Traditional logistics and freighter supply chain operations are set to be disrupted by the advent of smart trucks, such as those designed by Uber, a recent report from analyst house Frost and Sullivan suggests.
In the analysis, Developments in the Global Connected Truck Market Shaping the Future of Logistics, the firm outlines a future in which 35 million trucks, ranging from the partially connected to the fully autonomous, will feature in global supply chains by 2020.
The market is therefore projected to grow at a compound annual growth rate (CAGR) of 40.9 percent, garnering $20.5 billion in the process, as the trucking industry becomes smarter, more efficient and, consequently, more productive.
However, this transformation from analogue to digital also poses problems for some in the industry.
Smart trucks bring opportunity and loss
“The logistics industry is expanding to include unconventional players, resulting in innovative and unique value-added services,” said Frost & Sullivan Mobility senior analyst, Krishna Chaithanya Bathala.
“As logistics service providers (LSPs) shift from mere outsourced logistics to more non-asset-based and end-to-end, integrated, demand-driven logistics, with an extensive e-business focus on all logistics operations, technologies such as real-time data, sensorization and intelligent autonomous machines, will accelerate the transformation of the logistics and supply chain industry.”
That sounds very positive; however, Bathala also claims that “by 2020, IoT use cases characterized by advanced machine-to-machine capabilities and sensor fusion will make the traditional supply chain models redundant.”
“The shift away from vehicle-centric platforms to IoT-based platforms that connect vehicles, warehouses, and infrastructure, is expanding opportunities for key ecosystem participants,” Bathala says, but that leaves traditional players trying to catch up to the technologists with the capability to support smart trucks.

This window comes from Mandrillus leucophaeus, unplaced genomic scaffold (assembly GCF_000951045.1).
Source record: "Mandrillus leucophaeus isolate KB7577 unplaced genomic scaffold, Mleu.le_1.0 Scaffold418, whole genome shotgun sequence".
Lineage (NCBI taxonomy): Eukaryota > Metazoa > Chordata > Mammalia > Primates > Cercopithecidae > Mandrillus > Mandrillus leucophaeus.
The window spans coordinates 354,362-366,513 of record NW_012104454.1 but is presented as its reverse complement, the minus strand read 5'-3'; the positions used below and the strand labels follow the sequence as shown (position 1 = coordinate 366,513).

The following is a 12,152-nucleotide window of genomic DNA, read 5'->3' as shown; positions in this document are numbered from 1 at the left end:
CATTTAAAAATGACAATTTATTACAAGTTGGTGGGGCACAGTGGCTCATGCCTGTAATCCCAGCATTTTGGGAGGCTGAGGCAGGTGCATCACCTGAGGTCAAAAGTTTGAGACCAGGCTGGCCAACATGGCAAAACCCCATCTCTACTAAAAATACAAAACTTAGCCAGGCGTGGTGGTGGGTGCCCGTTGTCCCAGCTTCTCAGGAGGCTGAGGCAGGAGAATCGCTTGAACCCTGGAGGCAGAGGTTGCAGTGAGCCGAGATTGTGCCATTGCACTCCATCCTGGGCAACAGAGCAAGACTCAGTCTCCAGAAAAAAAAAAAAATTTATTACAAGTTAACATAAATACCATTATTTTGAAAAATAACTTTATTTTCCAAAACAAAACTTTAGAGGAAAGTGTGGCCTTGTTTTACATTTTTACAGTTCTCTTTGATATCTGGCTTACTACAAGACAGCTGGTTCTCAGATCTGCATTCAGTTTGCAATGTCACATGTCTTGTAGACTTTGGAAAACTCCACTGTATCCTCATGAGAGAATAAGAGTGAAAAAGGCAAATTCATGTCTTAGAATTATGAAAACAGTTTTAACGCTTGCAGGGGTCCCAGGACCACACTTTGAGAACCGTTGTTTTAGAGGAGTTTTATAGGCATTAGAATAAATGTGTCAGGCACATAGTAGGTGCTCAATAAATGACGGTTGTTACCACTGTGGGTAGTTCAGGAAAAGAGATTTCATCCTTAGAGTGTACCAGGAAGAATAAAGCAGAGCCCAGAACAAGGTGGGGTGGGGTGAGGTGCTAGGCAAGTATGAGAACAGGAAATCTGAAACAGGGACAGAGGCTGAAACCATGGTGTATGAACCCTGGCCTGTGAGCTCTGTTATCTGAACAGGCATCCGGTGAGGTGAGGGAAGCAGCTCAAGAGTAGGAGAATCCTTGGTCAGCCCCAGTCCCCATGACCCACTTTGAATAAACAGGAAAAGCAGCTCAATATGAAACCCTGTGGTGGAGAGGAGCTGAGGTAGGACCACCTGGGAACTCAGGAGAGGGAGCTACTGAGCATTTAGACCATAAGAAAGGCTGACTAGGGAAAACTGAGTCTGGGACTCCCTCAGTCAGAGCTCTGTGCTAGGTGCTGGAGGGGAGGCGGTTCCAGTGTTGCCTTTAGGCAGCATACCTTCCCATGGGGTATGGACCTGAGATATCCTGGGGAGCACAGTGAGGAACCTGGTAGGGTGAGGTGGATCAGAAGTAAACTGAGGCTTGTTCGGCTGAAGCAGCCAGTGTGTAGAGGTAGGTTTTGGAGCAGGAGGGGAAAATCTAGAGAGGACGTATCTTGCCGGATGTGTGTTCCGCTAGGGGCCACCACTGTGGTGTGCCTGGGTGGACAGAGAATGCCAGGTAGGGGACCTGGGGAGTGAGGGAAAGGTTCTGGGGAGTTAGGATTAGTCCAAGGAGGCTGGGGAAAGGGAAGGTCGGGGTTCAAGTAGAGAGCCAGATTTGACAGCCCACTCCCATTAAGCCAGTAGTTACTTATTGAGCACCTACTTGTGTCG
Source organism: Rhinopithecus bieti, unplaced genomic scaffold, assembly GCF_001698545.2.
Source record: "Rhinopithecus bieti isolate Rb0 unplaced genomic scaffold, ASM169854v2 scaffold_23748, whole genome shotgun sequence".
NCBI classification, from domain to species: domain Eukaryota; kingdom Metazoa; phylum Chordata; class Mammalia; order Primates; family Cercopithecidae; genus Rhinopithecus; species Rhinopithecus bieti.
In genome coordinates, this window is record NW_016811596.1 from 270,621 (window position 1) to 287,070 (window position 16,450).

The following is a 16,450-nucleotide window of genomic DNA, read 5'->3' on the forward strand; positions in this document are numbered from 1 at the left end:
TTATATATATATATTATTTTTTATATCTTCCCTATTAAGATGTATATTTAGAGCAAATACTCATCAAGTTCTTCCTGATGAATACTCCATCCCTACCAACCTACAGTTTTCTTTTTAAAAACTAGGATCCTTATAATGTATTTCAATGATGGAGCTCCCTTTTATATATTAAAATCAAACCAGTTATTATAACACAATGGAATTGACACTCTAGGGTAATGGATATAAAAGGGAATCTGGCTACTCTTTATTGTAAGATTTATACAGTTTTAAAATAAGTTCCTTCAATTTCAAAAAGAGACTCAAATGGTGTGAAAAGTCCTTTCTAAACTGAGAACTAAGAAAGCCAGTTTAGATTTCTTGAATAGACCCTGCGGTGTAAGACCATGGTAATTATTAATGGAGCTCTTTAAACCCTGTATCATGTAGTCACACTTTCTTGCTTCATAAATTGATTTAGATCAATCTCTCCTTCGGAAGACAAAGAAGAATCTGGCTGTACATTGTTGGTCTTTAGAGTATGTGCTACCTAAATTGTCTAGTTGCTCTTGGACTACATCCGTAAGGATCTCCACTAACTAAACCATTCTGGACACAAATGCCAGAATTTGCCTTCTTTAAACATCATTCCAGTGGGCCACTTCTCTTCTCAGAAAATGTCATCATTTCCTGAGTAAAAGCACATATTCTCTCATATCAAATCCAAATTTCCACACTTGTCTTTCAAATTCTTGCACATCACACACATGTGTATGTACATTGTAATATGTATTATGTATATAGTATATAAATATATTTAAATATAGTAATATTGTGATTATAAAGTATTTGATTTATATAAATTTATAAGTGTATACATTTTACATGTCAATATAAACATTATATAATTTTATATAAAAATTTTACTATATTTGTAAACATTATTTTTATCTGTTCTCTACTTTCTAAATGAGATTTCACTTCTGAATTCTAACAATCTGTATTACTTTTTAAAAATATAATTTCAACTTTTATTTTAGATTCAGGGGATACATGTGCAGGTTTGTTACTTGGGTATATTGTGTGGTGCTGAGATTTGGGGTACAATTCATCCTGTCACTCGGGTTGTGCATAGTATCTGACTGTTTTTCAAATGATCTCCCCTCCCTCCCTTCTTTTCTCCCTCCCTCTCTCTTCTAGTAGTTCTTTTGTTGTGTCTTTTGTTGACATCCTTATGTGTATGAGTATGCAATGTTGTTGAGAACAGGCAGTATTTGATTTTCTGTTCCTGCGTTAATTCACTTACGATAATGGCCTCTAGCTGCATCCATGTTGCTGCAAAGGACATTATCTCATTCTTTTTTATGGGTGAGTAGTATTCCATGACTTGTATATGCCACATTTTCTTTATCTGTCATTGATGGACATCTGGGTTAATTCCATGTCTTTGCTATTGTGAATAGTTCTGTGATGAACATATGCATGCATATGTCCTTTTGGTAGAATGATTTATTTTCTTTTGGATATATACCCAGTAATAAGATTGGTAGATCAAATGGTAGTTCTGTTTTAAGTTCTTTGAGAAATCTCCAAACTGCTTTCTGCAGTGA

Frost and Sullivan is indicating that strategic partnerships between OEMs and LSPs are now critical to remain competitive and garner growth opportunities in this evolving market.
The firm states that telematics, which includes real-time traffic, tolling, routing and scheduling, parking, freight aggregation, as well as weigh station bypass, will become the key revenue driver for logistics companies looking to get value from their supply chains.
To extract this value, Frost and Sullivan believes LSPs and OEMs must:
- Develop a brand-agnostic open platform: A single holistic platform with core fleet management solutions (FMS), value-added services, and back-office management software, such as transport management systems (TMS) and enterprise resource planning (ERP), will enhance operational efficiencies;
- Quickly identify and implement new services through collaborations with start-ups;
- Develop a cloud-based logistics control tower: A central hub through which the entire ecosystem can capture data across various stages of the supply chain and offer stakeholder-specific dashboards for custom viewership;
- Ensure data security by partnering with network and data security vendors.